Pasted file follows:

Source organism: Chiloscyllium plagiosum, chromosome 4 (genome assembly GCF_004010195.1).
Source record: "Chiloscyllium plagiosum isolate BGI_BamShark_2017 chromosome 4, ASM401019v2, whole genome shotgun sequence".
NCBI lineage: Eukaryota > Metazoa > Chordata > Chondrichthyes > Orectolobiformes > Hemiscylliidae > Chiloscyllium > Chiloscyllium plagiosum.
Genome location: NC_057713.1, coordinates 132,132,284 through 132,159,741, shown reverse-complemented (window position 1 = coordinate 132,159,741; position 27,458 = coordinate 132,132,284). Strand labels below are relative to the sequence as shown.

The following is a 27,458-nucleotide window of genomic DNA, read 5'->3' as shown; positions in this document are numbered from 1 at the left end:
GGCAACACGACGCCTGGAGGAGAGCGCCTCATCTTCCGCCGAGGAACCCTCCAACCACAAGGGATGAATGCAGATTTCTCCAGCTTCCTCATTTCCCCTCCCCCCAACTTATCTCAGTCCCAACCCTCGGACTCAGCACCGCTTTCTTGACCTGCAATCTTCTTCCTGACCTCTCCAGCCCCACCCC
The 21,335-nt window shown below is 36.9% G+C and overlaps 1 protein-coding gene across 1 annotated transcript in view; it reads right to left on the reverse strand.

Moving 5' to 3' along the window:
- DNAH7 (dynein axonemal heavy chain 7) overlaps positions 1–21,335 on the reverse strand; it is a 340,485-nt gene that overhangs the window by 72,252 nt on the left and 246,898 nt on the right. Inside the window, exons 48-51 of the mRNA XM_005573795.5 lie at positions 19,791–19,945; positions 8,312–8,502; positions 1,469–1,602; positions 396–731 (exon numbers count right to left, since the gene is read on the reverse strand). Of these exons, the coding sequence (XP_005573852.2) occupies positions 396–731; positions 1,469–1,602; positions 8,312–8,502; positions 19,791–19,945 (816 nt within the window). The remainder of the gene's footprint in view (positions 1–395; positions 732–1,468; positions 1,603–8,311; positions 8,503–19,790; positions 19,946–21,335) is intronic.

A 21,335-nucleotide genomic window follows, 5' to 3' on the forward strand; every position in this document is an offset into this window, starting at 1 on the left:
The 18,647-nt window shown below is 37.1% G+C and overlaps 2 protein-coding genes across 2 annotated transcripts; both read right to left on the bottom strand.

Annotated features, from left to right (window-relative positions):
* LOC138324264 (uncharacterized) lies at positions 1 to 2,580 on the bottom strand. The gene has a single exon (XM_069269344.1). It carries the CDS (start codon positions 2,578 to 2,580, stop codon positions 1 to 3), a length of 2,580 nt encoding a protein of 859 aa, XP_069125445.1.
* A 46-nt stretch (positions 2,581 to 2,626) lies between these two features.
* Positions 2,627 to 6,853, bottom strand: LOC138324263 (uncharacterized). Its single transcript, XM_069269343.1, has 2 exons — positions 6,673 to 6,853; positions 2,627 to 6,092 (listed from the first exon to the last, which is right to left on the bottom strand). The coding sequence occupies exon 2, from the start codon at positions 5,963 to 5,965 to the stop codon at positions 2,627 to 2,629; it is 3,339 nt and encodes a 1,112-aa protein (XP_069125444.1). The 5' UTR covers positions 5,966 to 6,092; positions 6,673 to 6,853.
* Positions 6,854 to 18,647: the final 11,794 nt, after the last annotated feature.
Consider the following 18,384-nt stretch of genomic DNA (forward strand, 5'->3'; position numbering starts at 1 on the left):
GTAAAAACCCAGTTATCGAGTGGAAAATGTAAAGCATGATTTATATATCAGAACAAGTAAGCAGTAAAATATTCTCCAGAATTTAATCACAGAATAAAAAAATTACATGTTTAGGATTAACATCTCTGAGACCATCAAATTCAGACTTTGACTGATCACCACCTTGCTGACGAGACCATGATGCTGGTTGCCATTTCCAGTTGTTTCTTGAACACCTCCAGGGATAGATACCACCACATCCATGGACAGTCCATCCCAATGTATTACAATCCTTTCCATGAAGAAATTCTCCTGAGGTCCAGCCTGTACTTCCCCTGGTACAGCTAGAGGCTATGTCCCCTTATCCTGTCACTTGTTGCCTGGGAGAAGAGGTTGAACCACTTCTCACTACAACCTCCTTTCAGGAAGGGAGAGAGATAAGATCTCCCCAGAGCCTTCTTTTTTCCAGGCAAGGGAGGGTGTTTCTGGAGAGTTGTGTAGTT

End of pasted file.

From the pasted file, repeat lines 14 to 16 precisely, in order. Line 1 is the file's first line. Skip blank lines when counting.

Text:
* A 46-nt stretch (positions 2,581 to 2,626) lies between these two features.
* Positions 2,627 to 6,853, bottom strand: LOC138324263 (uncharacterized). Its single transcript, XM_069269343.1, has 2 exons — positions 6,673 to 6,853; positions 2,627 to 6,092 (listed from the first exon to the last, which is right to left on the bottom strand). The coding sequence occupies exon 2, from the start codon at positions 5,963 to 5,965 to the stop codon at positions 2,627 to 2,629; it is 3,339 nt and encodes a 1,112-aa protein (XP_069125444.1). The 5' UTR covers positions 5,966 to 6,092; positions 6,673 to 6,853.
* Positions 6,854 to 18,647: the final 11,794 nt, after the last annotated feature.